> As a conclusion, a vowel at the beginning or at the end of the word is never
> dropped, but is replaced from a symbol from a limited set, while a vowel in
> the middle of a word can be dropped only if it's an "a" or an "e" between two
> consonants, while "i", "o" and "u" are never dropped.
> You end up with a text which isn't vowel-less, but which has replaced five
> vowels with four symbols and/or symbol pairs depending from the position of
> the vowel in the word. Maybe you drop a 20% of vowels, but replace five
> symbols with one or two at the beginning of the word, with one or one out of
> two pairs at the end of the word, and with three in the middle of the word.
> The net result, it seems to me, should be not an increase of entropy, but a
> decrease.
> As an empirical evidence, my knowledge of hebrew is quite scant, my reading of
> a hebrew text is more a deciphering than a reading, but nonetheless I can spot
> at a glance the presence of a foreign word in the text, because of the
> presence of those typical patterns which are extraneous to the language.
> Moreover If you're rendering a language with word declination (such as latin
> or greek), which has a limited number of endings, you add another element of
> regularity, which helps to decrease total entropy.
> All that said, my question is: has anybody attempted to measure the actual
> entropy (and the other relevant statistical properties) of a comparison text
> built according a set of rules as those? This could help either to rule out
> completely or to give some ground to such a scheme.
> If not, I volunteer for the part of the work I can undertake.
> The only middle age text I have readily available on electronic support is the
> "Tractatum spere" of Bartholomeus Parmensis written in 1397, which was a
> textbook of the Bologna University, for the teaching of astronomy and
> astrology, and which appears to me to be suitable.
> I could rewrite some of it using the hebrew alphabet and trying to follow a
> set of consolidated rules. As I'm not familiar enough with statistical text
> analysis programs, I'd leave the analysis to someone more deep in the field.
> I'd only need to know which set of symbols to use to represent the hebrew
> alphabet, to be compatible with the existing programs. I assume that a 1 to 1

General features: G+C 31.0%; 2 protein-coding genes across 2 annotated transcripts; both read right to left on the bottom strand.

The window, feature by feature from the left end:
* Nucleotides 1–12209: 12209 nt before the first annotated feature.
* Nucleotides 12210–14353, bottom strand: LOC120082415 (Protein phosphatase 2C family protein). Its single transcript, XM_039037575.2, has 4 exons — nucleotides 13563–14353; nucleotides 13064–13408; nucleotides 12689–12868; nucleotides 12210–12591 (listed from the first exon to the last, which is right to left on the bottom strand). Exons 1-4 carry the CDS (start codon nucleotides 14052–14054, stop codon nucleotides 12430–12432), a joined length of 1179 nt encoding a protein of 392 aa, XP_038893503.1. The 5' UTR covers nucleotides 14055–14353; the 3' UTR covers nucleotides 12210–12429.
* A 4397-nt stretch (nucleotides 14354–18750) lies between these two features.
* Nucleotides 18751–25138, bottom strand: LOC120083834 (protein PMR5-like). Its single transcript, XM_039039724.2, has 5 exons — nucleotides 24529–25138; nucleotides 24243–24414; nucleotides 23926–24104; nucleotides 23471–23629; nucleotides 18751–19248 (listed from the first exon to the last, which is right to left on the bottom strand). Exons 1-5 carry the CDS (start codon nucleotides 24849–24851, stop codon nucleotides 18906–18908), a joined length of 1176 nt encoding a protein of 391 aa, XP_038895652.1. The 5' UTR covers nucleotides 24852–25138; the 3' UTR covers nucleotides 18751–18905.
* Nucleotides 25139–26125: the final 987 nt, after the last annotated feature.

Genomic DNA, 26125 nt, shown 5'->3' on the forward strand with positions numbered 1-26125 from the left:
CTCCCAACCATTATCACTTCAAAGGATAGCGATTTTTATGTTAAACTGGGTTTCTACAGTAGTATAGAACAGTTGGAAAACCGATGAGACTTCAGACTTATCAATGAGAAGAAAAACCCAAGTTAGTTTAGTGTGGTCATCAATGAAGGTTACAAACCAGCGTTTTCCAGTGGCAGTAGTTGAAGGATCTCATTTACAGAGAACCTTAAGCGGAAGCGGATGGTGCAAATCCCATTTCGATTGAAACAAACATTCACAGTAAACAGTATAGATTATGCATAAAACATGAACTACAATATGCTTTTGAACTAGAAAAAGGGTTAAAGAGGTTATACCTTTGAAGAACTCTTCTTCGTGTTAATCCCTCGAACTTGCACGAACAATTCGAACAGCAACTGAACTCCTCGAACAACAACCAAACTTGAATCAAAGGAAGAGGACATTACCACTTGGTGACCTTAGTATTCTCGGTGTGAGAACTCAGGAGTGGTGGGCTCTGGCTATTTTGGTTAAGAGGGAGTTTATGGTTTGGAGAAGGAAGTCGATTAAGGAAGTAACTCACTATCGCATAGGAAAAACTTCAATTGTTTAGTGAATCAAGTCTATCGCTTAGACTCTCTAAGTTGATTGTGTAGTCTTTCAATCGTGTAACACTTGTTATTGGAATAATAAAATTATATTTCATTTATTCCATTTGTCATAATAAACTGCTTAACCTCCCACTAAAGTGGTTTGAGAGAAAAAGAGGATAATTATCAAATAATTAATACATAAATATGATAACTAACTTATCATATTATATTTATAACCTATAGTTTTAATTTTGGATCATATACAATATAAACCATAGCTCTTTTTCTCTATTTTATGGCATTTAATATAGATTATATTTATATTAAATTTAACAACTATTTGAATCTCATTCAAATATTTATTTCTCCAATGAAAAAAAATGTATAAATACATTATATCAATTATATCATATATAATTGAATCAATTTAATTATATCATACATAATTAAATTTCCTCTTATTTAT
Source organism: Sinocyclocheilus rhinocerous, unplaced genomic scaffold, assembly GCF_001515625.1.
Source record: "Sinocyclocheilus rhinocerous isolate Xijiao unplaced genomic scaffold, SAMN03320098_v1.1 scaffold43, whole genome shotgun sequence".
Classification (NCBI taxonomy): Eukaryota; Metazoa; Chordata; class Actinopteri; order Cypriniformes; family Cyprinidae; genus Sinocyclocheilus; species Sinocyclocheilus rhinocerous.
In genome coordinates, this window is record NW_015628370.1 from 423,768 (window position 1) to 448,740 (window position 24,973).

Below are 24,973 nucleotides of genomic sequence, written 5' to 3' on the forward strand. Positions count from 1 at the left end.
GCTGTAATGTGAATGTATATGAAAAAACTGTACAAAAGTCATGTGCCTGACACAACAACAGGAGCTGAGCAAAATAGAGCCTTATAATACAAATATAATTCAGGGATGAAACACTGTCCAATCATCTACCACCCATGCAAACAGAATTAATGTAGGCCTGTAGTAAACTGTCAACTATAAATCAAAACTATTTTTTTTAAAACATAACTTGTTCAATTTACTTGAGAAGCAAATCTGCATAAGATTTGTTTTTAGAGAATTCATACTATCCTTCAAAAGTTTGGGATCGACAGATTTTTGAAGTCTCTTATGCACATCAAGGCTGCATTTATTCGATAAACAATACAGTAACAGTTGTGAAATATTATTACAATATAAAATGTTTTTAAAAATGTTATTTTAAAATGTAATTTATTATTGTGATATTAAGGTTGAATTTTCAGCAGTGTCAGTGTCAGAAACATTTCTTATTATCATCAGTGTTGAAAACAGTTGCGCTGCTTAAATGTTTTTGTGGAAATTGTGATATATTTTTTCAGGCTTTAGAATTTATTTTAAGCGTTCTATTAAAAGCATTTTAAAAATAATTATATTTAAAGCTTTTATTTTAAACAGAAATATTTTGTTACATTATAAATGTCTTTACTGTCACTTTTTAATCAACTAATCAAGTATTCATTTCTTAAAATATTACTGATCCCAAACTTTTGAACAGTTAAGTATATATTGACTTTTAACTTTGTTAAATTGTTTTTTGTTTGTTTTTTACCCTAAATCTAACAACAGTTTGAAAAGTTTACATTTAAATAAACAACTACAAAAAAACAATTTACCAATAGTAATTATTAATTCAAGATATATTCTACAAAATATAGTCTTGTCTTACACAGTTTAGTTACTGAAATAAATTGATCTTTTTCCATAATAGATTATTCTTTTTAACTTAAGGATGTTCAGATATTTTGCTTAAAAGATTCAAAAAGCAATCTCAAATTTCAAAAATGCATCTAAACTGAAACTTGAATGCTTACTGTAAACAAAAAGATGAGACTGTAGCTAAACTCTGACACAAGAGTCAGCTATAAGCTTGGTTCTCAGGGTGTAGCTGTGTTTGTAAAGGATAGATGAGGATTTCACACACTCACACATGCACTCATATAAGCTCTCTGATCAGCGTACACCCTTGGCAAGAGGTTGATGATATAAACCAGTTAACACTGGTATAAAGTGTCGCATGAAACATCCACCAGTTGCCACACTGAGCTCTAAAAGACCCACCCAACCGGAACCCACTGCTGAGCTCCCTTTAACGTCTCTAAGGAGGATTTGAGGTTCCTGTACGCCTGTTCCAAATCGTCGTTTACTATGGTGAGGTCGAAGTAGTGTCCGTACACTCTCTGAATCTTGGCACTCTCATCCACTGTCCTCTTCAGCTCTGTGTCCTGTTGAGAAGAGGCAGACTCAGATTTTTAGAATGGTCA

> mapping should be the best, but I'd like confirmation.
> [...]
> > >Coming finally to numbers, numbers in hebrew are traditionally written
> > >using the numerical value of the letters, but combining them in such a
> > >way as to produce a word which can be pronounced. So, for instance the
> > >number 15 is usually written as TW (I'm use a standard latin alphabet
> > >transliteration), which can be pronounced "too", and results from the
> > >numerical value 9 of T and 6 of W. T+W = 9+6 = 15. The numerical value
> > >of words is the base for all the Cabalistic lore. This makes almost
> > >impossible to detect numbers in a hebrew text using statistical
> > >analysis, because numbers can't be told apart from words.
> >
> > .....like this! It's completely possible that (for example) ot- words could
> > be followed by this kind of number-scheme. Once we get a better grasp of
> > the VMS morphology, we ought to experiment with this & see how far it goes.
> >
> > Can you point us to a place where this (Sephiroth?) is described?
> >
> Sorry, my knowledge is rather anecdotal. All the references I've ever found
> take for granted the general rules and the consolidated usage, and just deal
> with a particular case. The numerical value of single letters is just their
> position in the alphabet.
> Thank you for the patience
>                                 Giuliano Colla
> P.S. All of the above would be quite amusing for someone already in the grave
> since a number of centuries, if VMS is nothing but a hoax...
> ---
> Ing. Giuliano Colla
> Direttore Tecnico
> Copeca srl
> Via del Fonditore 3/E
> Bologna (Zona Industriale Roveri)